Building a good credit rating may not be a number one priority for your teen at first but if you explain the link between credit and getting a car loan or a job offer, you will likely have their full attention. It’s never too early to start building a solid credit rating but many adult credit-card holders still don’t understand how to keep their credit score up. Here are some tips on what to teach your teens.
The starting line
Your teen may not qualify for his or her own credit card at the start. That is not a show-stopper. You can add them as an authorized user on your card, and that will still count toward their credit rating. Ideally, they will be building their own positive credit history, so the next step would be acquiring a basic credit card, or a secured credit card, the sooner the better. It’s important to choose the right card for your teen. They may qualify for a “student credit card”, or a basic, low-interest plan that doesn’t offer any special points or gimmicks. Points cards tend to have higher interest rates. Nothing comes for free. It’s never too early to learn that lesson, either.
Just the basics
Teach your teen that the key to building a solid credit rating is to use the credit card often, for small purchases. Don’t put anything major on credit unless it is absolutely necessary. Any larger purchases should be spread out over the year. And most importantly of all, pay the balance in full at the end of each month, if at all possible. Make sure your teen pays all other bills off on time as well, including his or her cell phone bill or student loan. Everything credit related could show up on their report. Teach your son and daughter about the consequences of missing payments and the implications of a bad credit report.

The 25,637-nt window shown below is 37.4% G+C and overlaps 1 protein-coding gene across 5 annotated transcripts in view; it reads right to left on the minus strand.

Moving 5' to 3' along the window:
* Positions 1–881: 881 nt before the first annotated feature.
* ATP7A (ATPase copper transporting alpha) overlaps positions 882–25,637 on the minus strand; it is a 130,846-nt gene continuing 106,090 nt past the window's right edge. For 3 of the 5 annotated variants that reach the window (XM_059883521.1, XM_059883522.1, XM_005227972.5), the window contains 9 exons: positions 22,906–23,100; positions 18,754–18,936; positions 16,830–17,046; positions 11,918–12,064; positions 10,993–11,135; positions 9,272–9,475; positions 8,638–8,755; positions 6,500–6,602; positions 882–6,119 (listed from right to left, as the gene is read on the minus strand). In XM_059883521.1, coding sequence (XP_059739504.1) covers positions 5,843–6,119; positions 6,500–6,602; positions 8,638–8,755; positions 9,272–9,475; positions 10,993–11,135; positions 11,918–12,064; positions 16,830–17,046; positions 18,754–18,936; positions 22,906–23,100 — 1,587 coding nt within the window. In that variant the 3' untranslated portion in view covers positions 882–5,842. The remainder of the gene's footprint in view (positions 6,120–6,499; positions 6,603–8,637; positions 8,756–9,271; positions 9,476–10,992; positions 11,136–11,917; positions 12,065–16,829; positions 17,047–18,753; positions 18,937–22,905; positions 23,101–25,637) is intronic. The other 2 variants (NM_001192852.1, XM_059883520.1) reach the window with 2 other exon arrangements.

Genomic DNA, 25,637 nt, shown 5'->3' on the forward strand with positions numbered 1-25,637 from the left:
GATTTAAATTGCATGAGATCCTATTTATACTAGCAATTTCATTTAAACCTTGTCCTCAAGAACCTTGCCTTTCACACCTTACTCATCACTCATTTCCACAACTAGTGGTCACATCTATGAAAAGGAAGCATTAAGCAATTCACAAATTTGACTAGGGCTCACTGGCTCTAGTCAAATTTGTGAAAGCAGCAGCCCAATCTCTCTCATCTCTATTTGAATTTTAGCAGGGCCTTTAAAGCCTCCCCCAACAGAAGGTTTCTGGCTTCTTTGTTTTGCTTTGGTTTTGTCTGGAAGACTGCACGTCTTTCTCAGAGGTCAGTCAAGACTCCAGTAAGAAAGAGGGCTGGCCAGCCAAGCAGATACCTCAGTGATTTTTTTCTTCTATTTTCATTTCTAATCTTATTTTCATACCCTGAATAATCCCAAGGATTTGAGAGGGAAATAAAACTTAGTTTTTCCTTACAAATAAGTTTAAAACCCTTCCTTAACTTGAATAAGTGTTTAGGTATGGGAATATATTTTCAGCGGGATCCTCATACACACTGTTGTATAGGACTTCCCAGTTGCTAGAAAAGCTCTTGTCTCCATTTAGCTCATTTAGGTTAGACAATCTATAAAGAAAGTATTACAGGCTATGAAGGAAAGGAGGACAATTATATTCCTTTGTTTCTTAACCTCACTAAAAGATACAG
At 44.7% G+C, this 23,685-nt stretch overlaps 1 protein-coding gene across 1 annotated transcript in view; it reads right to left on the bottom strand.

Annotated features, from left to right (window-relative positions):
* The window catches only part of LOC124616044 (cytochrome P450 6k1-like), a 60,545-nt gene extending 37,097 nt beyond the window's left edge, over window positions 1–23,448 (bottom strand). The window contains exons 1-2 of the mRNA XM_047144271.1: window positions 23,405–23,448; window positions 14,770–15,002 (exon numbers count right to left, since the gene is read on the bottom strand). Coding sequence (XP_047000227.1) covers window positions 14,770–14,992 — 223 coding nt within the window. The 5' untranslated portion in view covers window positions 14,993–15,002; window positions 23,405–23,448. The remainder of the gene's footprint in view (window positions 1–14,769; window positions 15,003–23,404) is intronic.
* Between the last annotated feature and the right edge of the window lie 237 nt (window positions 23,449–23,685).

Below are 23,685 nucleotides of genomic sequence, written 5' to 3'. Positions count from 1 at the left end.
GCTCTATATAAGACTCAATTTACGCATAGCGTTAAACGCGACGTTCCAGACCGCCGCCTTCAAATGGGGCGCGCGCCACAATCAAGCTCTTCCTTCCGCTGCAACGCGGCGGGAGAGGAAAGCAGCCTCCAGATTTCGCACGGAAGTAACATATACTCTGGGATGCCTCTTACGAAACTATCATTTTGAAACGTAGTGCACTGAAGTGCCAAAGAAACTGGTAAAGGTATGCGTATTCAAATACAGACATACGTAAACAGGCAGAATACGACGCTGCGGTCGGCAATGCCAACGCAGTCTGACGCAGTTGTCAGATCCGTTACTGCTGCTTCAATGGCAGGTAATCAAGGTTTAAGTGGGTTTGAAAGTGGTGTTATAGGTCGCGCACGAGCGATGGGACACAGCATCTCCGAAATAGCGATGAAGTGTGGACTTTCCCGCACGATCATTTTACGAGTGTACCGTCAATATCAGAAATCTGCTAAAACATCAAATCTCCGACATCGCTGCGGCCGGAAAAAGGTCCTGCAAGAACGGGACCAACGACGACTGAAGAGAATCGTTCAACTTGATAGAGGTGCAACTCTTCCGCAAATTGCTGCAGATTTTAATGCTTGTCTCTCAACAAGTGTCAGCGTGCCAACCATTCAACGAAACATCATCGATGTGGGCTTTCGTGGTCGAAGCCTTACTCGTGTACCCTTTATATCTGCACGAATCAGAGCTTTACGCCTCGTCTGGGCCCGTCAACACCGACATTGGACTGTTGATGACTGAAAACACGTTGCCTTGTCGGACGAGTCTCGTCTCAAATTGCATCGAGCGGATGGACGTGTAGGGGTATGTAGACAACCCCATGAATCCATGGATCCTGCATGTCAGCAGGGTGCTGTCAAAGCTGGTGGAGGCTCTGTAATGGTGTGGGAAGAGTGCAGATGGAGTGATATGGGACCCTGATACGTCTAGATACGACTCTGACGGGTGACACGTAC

Share your experiences
You’ve been through this before, so you have the benefit of experience. Share your credit history with your teen and they will benefit from the lessons you have learned. Teach the benefits of consolidating credit cards, but advise your teen to stick to just one credit card for now. Remind him or her that any credit shows up on their report, including cards for individual stores. It’s better to just use one; multiple applications can complicate credit history and drop the score. Remind your son or daughter that their friends are responsible for their own credit, and co-signing for them is not a good idea.
Teens should be using credit cards in order to build a strong credit rating and to set themselves up for a solid financial future. The card is not ‘free money’ and should be treated accordingly. Teach your teen not to spend what they don’t have. If they start using credit properly when they are young, they will develop good habits to last a lifetime.
What credit information do you wish you got as a teenager?